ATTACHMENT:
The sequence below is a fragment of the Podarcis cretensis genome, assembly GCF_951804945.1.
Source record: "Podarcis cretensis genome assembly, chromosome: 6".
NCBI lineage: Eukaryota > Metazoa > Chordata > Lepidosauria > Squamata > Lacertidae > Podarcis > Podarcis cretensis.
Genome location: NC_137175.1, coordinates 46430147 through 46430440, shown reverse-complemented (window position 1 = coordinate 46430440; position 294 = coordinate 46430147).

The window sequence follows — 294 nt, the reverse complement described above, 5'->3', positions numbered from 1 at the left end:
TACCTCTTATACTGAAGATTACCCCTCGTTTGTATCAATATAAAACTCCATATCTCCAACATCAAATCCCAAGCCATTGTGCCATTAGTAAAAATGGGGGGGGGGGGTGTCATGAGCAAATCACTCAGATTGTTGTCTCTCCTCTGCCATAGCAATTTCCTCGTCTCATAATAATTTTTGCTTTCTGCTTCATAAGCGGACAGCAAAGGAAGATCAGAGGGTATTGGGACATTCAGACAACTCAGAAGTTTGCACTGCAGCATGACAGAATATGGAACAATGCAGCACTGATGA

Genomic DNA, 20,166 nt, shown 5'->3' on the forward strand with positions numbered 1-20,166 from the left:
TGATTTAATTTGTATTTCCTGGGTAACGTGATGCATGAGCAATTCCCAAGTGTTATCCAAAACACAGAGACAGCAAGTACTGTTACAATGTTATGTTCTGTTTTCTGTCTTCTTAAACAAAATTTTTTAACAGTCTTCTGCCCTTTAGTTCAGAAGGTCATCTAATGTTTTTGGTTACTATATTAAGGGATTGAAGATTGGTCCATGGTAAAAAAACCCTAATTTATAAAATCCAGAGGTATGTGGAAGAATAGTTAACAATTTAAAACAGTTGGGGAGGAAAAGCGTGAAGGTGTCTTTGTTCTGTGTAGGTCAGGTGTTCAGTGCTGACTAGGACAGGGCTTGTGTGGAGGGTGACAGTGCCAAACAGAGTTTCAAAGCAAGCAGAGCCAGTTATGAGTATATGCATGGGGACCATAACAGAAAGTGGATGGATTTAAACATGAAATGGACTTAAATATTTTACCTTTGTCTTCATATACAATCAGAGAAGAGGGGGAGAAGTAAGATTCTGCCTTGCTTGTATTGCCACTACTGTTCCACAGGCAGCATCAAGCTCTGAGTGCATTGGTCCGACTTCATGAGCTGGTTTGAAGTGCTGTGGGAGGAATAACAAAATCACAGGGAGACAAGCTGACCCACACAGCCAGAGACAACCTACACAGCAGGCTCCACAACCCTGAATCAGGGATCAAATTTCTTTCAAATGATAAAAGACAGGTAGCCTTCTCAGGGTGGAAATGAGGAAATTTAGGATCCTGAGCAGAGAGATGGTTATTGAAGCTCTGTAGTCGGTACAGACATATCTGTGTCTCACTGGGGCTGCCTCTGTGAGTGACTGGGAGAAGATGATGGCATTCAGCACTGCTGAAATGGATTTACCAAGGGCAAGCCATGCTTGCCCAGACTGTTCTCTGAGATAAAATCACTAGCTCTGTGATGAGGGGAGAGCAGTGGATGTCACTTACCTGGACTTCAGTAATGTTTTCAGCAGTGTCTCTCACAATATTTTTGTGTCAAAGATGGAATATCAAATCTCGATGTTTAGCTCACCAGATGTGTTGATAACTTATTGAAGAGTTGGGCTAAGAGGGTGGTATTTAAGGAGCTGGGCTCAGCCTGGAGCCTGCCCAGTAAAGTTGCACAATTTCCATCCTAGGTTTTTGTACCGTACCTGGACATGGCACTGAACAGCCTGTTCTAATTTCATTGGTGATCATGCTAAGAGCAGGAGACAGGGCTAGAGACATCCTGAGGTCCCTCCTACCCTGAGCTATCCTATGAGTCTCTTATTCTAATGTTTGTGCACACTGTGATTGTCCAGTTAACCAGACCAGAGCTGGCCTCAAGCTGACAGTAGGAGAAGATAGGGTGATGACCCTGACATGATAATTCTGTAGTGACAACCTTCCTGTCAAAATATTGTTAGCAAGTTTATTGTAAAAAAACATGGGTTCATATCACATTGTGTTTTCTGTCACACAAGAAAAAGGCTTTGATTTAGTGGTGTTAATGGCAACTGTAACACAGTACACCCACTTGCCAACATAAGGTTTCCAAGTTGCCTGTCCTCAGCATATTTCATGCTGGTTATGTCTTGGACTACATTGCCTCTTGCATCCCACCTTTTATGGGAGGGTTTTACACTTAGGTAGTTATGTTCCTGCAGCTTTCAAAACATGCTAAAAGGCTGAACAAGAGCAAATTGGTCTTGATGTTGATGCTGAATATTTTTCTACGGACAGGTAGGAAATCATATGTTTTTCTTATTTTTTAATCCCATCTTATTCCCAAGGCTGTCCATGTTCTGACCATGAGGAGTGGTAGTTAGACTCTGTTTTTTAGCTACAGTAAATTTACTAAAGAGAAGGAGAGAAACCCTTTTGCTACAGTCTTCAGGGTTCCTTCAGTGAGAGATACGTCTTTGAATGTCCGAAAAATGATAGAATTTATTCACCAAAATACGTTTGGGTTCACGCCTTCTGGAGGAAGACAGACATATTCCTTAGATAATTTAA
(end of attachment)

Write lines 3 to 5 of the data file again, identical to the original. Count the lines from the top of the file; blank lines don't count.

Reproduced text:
NCBI lineage: Eukaryota > Metazoa > Chordata > Lepidosauria > Squamata > Lacertidae > Podarcis > Podarcis cretensis.
Genome location: NC_137175.1, coordinates 46430147 through 46430440, shown reverse-complemented (window position 1 = coordinate 46430440; position 294 = coordinate 46430147).

The window sequence follows — 294 nt, the reverse complement described above, 5'->3', positions numbered from 1 at the left end: